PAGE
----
• Rivera’s ERA was 0.71 in 31 postseason series. Not 31 games, 31 entire series.

On Monday, Rivera broke the last record available to him — 602 career saves. Not that he needed it or that anyone cared about the number itself. But the moment was needed, the finality, the period at the end of the sentence of greatness at the pinnacle of one occupation.

Over the years, Metallica borrowed Rivera just as he had annexed their ’91 hit as his introduction. A huge video of Rivera jogging from the pen to the stadium mound, then baring his teeth on every 97-mph cut fastball, now plays behind Metallica when they crank up “Enter Sandman,” their ode to nightmares that beset the innocent: “Exit light. Enter night. Take my hand. We’re off to Never Never Land.” But one Peter Pan never visited.

Metallica grew old. Rivera, 41, remains as young as his 1.98 ERA, his 11th season under 2.00. He’s

  • the nightmare from which hitters cannot awake.
There are times and places you never forget.You wonder if you can ever re-create them for those who weren’t. Rivera’s entrance at the Big Ballpark — more encores are scheduled for next month — was a human bolt of collective lightning as 50,000 people erupted. Rivera did not symbolize victory. He was the emblem of defeat. The hangman, the expressionless executioner and the ultimate closer in a town that worships closing the deal. He embodied Yankee power, even though they never bought him at auction, just signed and taught him, almost like a normal mortal player with flaws.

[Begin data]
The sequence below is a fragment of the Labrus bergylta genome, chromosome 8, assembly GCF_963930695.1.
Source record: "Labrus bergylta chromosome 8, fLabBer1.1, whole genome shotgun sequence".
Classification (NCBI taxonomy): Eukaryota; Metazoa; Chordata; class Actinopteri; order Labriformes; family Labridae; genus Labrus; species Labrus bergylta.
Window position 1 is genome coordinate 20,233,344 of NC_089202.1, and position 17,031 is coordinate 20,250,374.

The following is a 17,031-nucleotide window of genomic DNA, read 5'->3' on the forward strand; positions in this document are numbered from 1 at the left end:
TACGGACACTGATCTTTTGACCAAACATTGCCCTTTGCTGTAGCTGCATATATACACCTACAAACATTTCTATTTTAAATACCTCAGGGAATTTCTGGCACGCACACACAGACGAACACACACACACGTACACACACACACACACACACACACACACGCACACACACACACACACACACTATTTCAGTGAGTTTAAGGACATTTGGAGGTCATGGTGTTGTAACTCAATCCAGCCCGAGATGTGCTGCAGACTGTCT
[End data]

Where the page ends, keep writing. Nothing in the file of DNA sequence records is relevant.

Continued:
Mo was The End. After him, roll the credits.

Until Rivera, perhaps no one ever really believed that old theory — that with speed, late movement and command in all quadrants of the strike zone, the game of baseball was simply too difficult for hitters, even the best. Of late, he’s added wrinkles. But he will be remembered in his long prime as a symbol of dignity, consistency, perfected craft and that aura,

  • which he never possessed until he took the mound, transformed, into controlled menace.

Too soon, Mo will become an oldie-but-goodie. But not yet. The Yanks have the best record in the AL and have outscored their foes by even more than the much-heralded Phillies. Will we have a Series with Roy Halladay, Cliff Lee and Cole Hamels pitching on one side against a rotation of CC Sabathia, Question Mark and the Mysterians, plus ancient Mariano Rivera?